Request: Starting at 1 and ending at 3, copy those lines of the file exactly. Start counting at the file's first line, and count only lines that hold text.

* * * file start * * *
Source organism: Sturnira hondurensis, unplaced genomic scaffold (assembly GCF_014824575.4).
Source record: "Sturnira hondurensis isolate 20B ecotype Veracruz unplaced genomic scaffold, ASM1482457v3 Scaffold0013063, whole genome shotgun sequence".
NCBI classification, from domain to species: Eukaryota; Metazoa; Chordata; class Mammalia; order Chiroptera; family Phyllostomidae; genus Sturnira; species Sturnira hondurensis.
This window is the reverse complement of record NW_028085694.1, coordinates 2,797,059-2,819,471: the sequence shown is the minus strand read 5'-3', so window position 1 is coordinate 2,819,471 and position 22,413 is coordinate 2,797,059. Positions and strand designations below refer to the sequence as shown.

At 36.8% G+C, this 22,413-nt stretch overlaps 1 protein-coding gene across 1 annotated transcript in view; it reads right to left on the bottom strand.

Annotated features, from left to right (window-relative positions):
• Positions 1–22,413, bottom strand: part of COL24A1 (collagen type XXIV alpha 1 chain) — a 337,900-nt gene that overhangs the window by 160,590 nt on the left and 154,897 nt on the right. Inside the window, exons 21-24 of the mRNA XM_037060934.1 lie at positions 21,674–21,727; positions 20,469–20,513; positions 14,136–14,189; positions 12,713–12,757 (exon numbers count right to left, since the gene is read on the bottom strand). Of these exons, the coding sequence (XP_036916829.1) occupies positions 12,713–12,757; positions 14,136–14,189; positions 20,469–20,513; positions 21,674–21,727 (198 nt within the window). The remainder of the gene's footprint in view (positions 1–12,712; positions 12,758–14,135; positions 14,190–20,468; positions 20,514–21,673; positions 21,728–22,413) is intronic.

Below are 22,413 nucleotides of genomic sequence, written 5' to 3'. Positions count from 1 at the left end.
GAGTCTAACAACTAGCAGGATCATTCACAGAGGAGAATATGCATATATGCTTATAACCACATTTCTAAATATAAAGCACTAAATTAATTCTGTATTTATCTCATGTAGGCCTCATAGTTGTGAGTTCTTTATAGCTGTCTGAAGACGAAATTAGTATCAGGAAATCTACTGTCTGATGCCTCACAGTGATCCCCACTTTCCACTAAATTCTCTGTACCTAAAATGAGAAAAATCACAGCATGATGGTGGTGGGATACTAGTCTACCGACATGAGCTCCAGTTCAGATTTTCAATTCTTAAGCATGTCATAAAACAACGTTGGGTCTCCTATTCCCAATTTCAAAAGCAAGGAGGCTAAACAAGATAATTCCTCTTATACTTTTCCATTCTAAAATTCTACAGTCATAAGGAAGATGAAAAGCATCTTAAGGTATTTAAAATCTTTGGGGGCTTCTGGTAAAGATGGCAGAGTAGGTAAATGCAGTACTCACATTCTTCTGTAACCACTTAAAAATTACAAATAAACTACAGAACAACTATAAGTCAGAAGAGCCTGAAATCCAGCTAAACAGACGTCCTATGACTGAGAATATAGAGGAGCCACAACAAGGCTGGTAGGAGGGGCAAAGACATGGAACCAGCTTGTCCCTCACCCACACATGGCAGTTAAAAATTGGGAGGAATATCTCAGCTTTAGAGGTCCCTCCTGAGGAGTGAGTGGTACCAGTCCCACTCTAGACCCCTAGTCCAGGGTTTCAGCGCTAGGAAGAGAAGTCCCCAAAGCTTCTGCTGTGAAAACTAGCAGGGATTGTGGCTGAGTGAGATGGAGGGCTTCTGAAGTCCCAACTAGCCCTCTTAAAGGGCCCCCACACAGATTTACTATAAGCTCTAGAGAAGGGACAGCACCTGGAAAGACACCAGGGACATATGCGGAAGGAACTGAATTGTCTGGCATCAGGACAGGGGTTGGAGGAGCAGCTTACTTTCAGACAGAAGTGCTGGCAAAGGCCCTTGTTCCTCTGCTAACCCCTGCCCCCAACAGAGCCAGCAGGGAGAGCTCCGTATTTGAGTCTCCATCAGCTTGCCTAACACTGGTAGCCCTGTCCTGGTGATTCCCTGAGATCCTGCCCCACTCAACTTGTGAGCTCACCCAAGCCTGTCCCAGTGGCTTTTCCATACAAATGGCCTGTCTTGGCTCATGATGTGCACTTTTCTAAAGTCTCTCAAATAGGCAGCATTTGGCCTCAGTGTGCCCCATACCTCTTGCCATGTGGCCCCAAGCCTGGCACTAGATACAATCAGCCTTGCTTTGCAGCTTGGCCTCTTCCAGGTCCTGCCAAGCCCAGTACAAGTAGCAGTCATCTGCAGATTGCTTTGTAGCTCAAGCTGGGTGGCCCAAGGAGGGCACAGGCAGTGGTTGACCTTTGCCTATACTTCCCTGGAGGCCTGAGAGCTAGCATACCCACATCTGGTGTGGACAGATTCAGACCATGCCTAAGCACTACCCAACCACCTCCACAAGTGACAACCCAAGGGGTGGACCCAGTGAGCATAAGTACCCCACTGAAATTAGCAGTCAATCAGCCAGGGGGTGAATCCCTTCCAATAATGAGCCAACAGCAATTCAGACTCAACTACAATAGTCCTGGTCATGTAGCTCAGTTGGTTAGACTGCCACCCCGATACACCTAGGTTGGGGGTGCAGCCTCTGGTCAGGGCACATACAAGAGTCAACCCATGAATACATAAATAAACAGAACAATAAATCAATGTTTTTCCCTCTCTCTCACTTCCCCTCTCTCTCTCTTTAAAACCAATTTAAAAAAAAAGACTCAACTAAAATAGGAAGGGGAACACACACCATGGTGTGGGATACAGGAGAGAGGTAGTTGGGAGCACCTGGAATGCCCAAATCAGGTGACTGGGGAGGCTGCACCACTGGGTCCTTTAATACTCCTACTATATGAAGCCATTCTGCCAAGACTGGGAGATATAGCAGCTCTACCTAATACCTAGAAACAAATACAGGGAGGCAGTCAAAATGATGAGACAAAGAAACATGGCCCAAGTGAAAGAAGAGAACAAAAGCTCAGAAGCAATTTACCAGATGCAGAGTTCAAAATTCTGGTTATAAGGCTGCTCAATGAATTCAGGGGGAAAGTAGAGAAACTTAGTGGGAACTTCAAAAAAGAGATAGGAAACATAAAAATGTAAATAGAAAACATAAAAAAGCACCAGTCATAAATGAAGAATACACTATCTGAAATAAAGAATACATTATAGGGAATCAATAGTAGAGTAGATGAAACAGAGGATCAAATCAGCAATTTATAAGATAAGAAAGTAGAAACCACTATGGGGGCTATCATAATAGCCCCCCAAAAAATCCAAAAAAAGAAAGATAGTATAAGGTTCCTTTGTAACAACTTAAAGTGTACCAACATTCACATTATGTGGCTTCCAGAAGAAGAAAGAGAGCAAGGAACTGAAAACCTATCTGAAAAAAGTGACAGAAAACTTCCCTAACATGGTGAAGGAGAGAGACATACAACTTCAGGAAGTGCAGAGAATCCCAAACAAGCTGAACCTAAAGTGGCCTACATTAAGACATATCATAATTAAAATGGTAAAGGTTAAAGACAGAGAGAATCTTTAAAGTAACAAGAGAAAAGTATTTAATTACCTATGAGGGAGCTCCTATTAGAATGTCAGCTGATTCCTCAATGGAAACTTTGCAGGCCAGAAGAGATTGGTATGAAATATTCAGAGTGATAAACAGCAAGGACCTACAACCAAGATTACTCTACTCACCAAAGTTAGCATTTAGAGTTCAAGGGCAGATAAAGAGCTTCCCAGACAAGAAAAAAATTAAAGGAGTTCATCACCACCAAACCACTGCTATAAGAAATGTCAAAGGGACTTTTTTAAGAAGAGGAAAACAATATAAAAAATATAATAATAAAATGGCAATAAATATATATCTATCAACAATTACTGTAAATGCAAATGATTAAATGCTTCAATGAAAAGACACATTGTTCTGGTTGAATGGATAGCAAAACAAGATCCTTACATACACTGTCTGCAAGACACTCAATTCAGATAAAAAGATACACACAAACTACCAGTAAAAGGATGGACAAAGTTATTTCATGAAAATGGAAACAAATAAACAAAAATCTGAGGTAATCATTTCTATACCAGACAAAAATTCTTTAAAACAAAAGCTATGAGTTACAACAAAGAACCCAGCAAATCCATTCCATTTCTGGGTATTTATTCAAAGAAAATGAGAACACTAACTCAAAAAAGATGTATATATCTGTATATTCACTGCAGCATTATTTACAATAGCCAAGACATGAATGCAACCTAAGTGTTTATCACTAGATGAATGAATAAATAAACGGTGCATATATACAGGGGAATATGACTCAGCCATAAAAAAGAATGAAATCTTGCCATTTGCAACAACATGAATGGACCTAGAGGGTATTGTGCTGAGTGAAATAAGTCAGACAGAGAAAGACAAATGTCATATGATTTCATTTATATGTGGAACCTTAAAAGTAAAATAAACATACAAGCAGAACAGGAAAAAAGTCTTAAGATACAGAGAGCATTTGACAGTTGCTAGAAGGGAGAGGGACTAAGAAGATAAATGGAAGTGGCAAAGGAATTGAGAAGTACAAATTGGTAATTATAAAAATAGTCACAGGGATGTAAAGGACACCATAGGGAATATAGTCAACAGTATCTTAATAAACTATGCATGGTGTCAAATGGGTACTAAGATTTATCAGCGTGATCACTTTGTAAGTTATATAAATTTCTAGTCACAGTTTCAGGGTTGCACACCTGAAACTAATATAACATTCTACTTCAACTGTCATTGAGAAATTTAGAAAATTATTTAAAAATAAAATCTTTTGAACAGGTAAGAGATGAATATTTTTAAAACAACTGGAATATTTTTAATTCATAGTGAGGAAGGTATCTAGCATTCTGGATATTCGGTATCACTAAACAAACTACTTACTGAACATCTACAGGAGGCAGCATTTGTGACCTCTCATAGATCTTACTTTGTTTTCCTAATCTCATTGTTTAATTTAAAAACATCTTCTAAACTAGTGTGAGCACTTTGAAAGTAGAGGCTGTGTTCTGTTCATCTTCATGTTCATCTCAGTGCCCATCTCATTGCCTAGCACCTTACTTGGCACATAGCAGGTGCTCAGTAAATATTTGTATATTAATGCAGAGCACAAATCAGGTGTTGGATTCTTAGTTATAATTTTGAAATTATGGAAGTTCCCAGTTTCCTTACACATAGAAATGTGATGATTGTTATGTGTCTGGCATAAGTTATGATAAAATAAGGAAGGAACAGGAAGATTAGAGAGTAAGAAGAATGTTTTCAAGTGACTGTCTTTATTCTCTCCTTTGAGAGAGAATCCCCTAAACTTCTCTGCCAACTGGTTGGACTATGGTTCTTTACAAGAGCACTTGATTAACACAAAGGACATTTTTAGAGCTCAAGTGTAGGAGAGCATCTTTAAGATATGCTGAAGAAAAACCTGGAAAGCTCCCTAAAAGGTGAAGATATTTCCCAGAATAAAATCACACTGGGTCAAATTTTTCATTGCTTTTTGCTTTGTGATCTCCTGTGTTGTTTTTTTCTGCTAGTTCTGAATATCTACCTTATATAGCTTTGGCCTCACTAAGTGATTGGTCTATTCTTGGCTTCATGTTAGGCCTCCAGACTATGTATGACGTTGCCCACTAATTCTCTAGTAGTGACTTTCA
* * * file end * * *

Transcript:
Source organism: Sturnira hondurensis, unplaced genomic scaffold (assembly GCF_014824575.4).
Source record: "Sturnira hondurensis isolate 20B ecotype Veracruz unplaced genomic scaffold, ASM1482457v3 Scaffold0013063, whole genome shotgun sequence".
NCBI classification, from domain to species: Eukaryota; Metazoa; Chordata; class Mammalia; order Chiroptera; family Phyllostomidae; genus Sturnira; species Sturnira hondurensis.